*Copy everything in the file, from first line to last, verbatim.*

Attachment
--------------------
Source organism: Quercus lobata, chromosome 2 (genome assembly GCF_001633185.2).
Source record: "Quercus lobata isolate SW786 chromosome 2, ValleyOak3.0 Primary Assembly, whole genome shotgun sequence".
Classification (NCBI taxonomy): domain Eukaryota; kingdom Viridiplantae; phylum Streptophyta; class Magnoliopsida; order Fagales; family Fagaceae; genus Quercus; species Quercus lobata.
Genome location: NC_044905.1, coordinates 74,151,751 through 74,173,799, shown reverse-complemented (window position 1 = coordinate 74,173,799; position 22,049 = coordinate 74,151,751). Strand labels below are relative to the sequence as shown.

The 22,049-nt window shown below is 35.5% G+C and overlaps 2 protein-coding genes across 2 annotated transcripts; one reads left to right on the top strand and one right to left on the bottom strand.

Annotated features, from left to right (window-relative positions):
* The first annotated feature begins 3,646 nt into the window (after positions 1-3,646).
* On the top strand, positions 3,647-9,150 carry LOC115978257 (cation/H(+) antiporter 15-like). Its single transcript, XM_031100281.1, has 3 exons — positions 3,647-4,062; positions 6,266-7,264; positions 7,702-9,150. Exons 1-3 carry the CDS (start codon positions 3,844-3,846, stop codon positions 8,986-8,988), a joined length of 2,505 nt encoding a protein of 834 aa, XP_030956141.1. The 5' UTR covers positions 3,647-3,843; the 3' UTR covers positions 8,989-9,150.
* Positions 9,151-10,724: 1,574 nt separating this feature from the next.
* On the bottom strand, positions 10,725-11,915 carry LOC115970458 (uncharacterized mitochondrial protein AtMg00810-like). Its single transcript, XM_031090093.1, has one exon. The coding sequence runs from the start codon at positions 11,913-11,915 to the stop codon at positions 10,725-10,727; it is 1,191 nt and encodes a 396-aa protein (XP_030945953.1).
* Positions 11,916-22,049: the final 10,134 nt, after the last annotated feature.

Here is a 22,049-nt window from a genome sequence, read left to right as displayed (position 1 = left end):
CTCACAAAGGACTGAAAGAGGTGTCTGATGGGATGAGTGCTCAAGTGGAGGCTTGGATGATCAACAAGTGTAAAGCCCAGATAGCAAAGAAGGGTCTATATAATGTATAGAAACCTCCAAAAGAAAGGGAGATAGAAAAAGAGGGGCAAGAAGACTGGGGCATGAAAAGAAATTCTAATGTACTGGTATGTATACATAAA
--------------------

Source organism: Quercus lobata, chromosome 2 (genome assembly GCF_001633185.2).
Source record: "Quercus lobata isolate SW786 chromosome 2, ValleyOak3.0 Primary Assembly, whole genome shotgun sequence".
Classification (NCBI taxonomy): domain Eukaryota; kingdom Viridiplantae; phylum Streptophyta; class Magnoliopsida; order Fagales; family Fagaceae; genus Quercus; species Quercus lobata.
Genome location: NC_044905.1, coordinates 74,151,751 through 74,173,799, shown reverse-complemented (window position 1 = coordinate 74,173,799; position 22,049 = coordinate 74,151,751). Strand labels below are relative to the sequence as shown.

The 22,049-nt window shown below is 35.5% G+C and overlaps 2 protein-coding genes across 2 annotated transcripts; one reads left to right on the top strand and one right to left on the bottom strand.

Annotated features, from left to right (window-relative positions):
* The first annotated feature begins 3,646 nt into the window (after positions 1-3,646).
* On the top strand, positions 3,647-9,150 carry LOC115978257 (cation/H(+) antiporter 15-like). Its single transcript, XM_031100281.1, has 3 exons — positions 3,647-4,062; positions 6,266-7,264; positions 7,702-9,150. Exons 1-3 carry the CDS (start codon positions 3,844-3,846, stop codon positions 8,986-8,988), a joined length of 2,505 nt encoding a protein of 834 aa, XP_030956141.1. The 5' UTR covers positions 3,647-3,843; the 3' UTR covers positions 8,989-9,150.
* Positions 9,151-10,724: 1,574 nt separating this feature from the next.
* On the bottom strand, positions 10,725-11,915 carry LOC115970458 (uncharacterized mitochondrial protein AtMg00810-like). Its single transcript, XM_031090093.1, has one exon. The coding sequence runs from the start codon at positions 11,913-11,915 to the stop codon at positions 10,725-10,727; it is 1,191 nt and encodes a 396-aa protein (XP_030945953.1).
* Positions 11,916-22,049: the final 10,134 nt, after the last annotated feature.

Here is a 22,049-nt window from a genome sequence, read left to right as displayed (position 1 = left end):
CTCACAAAGGACTGAAAGAGGTGTCTGATGGGATGAGTGCTCAAGTGGAGGCTTGGATGATCAACAAGTGTAAAGCCCAGATAGCAAAGAAGGGTCTATATAATGTATAGAAACCTCCAAAAGAAAGGGAGATAGAAAAAGAGGGGCAAGAAGACTGGGGCATGAAAAGAAATTCTAATGTACTGGTATGTATACATAAA